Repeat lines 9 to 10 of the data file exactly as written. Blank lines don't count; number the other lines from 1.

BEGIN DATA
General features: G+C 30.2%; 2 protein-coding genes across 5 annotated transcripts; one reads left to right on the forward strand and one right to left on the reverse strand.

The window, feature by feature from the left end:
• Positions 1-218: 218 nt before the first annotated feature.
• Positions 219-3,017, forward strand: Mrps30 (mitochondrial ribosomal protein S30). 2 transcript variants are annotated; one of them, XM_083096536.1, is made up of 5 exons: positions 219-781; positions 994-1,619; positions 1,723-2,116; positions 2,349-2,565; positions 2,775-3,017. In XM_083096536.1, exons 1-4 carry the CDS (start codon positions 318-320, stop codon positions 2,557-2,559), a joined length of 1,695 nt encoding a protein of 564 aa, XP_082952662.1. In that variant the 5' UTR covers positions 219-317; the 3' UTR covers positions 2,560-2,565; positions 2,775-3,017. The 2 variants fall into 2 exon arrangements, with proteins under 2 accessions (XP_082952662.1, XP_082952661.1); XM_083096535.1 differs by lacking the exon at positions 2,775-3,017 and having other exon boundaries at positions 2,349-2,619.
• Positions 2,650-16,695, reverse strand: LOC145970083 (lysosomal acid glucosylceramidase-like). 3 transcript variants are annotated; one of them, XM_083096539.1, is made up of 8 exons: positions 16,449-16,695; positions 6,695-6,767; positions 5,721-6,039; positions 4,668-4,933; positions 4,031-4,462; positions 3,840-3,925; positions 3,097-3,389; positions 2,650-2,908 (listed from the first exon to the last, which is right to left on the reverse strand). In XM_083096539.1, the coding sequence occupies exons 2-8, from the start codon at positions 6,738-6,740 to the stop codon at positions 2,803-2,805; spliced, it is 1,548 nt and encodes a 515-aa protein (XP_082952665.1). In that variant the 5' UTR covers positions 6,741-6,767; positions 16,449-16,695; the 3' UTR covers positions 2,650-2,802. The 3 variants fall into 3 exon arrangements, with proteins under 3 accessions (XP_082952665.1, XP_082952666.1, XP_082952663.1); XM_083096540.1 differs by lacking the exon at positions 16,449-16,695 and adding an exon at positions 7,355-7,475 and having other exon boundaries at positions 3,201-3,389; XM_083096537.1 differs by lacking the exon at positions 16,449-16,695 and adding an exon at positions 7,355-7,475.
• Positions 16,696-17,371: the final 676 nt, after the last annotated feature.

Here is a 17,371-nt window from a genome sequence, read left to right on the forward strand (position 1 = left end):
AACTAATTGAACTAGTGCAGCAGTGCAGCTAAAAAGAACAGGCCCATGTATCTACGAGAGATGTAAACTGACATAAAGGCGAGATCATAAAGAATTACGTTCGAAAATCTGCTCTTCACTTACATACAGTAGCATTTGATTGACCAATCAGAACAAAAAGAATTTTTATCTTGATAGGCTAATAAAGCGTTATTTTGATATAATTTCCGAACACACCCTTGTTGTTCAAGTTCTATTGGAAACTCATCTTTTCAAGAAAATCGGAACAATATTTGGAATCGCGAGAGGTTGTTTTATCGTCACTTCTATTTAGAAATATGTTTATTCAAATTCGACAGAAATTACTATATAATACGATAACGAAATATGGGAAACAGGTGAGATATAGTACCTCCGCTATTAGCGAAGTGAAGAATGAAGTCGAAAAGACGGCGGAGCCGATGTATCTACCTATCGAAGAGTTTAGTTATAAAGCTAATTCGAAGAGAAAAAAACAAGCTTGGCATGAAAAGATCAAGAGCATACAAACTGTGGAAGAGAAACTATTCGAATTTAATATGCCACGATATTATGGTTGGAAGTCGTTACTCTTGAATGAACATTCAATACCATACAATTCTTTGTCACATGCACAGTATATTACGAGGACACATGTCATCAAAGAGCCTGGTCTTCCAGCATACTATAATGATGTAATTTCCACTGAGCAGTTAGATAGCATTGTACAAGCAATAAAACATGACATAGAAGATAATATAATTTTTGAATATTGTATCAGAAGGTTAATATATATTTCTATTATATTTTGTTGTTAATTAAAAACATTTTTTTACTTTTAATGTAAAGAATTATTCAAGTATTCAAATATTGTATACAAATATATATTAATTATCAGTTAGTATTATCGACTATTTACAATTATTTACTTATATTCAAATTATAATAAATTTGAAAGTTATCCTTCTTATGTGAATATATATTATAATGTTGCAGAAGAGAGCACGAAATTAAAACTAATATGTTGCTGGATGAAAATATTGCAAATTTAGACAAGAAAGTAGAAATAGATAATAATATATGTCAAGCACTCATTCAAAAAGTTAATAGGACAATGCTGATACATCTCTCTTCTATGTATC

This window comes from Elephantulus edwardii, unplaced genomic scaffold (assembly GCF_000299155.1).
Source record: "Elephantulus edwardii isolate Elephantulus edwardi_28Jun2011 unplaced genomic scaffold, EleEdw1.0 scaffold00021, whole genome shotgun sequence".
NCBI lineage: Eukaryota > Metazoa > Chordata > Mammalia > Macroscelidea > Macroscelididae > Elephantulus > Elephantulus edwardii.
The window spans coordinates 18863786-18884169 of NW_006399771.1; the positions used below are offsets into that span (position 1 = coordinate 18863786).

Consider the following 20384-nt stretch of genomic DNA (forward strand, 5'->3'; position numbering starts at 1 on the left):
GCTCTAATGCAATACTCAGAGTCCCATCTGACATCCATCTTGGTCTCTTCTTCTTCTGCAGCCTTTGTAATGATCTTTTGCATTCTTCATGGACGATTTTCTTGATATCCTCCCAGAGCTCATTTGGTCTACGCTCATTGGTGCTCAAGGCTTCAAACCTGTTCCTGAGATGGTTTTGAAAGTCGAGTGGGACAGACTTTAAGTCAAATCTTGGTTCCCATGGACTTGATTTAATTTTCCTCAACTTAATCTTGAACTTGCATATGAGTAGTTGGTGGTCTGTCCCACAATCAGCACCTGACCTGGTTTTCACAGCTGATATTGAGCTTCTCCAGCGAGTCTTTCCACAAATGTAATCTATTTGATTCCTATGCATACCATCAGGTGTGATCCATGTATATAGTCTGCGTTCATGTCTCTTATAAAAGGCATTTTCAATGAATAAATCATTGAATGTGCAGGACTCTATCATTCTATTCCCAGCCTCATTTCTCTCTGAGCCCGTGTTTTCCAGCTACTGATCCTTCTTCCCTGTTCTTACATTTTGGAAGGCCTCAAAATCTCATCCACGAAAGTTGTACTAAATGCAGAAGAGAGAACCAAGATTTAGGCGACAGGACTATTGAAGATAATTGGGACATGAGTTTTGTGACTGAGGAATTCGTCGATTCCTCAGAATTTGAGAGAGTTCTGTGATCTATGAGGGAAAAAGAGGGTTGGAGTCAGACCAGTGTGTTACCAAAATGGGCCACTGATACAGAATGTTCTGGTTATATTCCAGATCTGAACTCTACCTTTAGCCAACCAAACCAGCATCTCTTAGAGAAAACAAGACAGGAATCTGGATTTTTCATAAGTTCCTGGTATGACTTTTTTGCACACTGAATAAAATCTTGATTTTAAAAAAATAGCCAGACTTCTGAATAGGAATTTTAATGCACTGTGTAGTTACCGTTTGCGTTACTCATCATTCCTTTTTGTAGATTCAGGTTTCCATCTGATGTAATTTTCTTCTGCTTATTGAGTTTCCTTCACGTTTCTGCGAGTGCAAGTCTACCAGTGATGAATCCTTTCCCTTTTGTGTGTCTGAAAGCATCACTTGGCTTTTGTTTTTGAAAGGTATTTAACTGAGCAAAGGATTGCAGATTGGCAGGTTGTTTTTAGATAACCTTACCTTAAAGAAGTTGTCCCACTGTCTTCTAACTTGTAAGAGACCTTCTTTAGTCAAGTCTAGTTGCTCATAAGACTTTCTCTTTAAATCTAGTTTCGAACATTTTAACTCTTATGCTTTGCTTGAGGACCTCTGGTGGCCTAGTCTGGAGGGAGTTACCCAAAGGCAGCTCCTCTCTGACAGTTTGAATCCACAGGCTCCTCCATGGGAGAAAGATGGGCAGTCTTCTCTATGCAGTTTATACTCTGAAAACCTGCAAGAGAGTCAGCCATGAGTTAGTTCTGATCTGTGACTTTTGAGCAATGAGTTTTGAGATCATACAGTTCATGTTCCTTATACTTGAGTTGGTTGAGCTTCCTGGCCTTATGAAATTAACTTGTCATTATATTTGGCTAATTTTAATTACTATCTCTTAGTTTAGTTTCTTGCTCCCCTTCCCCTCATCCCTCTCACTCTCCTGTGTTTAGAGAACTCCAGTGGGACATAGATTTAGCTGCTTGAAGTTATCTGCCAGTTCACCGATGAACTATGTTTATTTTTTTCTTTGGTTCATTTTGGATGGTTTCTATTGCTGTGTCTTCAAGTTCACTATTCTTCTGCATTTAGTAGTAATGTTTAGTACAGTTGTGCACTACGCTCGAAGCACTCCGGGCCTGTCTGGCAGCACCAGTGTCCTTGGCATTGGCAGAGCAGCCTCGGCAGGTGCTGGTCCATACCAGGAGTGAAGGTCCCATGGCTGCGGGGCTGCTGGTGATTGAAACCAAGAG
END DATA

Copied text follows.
This window comes from Elephantulus edwardii, unplaced genomic scaffold (assembly GCF_000299155.1).
Source record: "Elephantulus edwardii isolate Elephantulus edwardi_28Jun2011 unplaced genomic scaffold, EleEdw1.0 scaffold00021, whole genome shotgun sequence".